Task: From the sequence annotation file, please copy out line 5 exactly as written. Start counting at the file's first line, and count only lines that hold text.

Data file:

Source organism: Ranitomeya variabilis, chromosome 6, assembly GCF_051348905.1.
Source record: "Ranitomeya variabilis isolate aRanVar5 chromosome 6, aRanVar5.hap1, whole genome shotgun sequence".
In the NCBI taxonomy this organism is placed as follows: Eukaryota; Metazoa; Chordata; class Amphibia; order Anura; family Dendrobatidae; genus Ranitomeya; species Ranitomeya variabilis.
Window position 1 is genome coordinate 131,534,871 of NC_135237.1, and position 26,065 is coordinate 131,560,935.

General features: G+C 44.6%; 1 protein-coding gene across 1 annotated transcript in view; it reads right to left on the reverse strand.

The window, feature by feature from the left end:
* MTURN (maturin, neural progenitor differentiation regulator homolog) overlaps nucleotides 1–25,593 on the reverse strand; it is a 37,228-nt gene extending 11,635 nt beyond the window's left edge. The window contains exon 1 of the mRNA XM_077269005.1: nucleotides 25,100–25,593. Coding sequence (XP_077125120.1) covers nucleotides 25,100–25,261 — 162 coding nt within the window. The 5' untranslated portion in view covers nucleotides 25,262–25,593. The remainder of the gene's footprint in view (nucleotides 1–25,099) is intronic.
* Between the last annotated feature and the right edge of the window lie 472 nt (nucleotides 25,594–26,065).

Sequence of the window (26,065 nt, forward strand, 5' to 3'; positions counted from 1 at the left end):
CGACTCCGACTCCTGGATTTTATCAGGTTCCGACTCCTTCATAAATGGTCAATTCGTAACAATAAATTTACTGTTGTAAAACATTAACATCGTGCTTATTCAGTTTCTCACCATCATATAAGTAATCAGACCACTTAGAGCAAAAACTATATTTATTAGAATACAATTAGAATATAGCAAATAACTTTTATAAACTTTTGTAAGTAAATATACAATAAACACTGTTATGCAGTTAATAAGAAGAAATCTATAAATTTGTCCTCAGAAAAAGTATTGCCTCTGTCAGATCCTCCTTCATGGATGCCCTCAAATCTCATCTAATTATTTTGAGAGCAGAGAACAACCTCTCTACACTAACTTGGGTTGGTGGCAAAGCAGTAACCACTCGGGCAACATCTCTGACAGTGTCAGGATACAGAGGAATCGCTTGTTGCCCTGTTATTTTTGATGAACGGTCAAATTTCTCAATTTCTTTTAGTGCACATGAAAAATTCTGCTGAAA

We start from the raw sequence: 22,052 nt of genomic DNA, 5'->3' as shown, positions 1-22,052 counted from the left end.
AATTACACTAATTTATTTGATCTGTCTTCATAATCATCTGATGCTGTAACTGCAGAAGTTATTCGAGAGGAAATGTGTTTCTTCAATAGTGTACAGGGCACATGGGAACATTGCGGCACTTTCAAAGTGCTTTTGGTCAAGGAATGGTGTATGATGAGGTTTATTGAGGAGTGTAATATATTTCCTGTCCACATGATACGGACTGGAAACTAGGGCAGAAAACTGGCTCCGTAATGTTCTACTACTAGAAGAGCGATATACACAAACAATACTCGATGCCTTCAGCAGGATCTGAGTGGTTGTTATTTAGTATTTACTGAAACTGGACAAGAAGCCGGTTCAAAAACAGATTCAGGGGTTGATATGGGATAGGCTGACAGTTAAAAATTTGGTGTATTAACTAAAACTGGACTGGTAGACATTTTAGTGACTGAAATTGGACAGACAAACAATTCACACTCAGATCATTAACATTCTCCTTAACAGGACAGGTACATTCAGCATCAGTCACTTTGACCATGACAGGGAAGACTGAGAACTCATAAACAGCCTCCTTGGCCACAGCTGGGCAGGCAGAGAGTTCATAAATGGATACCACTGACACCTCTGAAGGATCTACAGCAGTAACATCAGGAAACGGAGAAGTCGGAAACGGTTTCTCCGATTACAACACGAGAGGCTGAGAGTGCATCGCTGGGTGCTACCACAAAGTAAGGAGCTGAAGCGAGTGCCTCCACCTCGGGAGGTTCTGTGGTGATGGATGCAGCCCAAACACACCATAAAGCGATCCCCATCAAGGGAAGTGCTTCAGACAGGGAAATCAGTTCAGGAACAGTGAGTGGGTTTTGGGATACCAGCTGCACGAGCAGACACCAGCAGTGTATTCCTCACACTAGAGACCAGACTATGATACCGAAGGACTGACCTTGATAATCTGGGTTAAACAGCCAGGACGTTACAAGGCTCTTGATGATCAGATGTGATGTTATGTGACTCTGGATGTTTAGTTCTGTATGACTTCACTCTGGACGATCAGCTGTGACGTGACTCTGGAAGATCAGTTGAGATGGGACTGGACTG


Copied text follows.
General features: G+C 44.6%; 1 protein-coding gene across 1 annotated transcript in view; it reads right to left on the reverse strand.